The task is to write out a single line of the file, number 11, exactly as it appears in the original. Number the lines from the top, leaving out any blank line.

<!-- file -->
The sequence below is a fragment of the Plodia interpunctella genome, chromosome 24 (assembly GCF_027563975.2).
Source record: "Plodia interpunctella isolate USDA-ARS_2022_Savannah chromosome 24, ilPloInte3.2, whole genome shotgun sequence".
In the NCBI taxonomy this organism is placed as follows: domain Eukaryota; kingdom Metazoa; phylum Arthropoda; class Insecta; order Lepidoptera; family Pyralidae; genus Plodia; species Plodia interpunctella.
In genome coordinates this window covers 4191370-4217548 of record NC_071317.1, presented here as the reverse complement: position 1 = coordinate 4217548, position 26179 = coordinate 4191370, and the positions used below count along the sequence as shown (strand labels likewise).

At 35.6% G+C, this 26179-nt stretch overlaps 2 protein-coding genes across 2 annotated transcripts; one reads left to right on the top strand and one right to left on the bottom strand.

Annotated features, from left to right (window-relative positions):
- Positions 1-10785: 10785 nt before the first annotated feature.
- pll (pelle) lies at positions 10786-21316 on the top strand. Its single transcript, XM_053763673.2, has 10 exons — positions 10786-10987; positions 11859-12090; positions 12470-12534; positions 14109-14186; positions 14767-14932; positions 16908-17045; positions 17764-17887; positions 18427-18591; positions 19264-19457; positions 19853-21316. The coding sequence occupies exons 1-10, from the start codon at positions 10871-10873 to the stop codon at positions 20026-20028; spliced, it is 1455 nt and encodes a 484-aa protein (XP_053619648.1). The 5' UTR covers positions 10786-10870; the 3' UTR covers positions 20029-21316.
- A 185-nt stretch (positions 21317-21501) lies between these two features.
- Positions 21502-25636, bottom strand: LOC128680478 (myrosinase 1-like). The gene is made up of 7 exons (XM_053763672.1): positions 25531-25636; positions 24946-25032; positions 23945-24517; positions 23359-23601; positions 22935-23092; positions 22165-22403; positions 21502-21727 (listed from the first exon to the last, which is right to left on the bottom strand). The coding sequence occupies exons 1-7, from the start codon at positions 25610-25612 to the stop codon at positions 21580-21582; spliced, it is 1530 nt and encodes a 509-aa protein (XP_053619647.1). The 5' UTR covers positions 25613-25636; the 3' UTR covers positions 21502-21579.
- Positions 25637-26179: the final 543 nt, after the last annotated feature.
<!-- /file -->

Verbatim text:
- Positions 25637-26179: the final 543 nt, after the last annotated feature.